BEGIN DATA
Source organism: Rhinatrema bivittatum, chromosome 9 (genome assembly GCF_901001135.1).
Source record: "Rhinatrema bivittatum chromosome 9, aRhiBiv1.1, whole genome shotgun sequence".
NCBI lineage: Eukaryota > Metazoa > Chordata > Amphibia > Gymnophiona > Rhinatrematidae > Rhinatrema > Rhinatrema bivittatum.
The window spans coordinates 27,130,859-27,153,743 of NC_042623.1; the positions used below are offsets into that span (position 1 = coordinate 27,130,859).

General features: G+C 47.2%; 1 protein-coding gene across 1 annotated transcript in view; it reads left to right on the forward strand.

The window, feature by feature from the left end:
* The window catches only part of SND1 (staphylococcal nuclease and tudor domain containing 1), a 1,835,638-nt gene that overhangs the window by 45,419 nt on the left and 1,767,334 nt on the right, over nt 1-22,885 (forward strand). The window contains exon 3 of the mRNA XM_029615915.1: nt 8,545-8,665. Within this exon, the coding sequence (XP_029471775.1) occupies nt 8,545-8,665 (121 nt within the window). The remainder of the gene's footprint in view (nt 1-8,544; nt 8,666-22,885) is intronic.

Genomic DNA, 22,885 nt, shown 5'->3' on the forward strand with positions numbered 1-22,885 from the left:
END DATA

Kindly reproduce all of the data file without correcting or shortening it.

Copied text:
Source organism: Rhinatrema bivittatum, chromosome 9 (genome assembly GCF_901001135.1).
Source record: "Rhinatrema bivittatum chromosome 9, aRhiBiv1.1, whole genome shotgun sequence".
NCBI lineage: Eukaryota > Metazoa > Chordata > Amphibia > Gymnophiona > Rhinatrematidae > Rhinatrema > Rhinatrema bivittatum.
The window spans coordinates 27,130,859-27,153,743 of NC_042623.1; the positions used below are offsets into that span (position 1 = coordinate 27,130,859).

General features: G+C 47.2%; 1 protein-coding gene across 1 annotated transcript in view; it reads left to right on the forward strand.

The window, feature by feature from the left end:
* The window catches only part of SND1 (staphylococcal nuclease and tudor domain containing 1), a 1,835,638-nt gene that overhangs the window by 45,419 nt on the left and 1,767,334 nt on the right, over nt 1-22,885 (forward strand). The window contains exon 3 of the mRNA XM_029615915.1: nt 8,545-8,665. Within this exon, the coding sequence (XP_029471775.1) occupies nt 8,545-8,665 (121 nt within the window). The remainder of the gene's footprint in view (nt 1-8,544; nt 8,666-22,885) is intronic.

Genomic DNA, 22,885 nt, shown 5'->3' on the forward strand with positions numbered 1-22,885 from the left: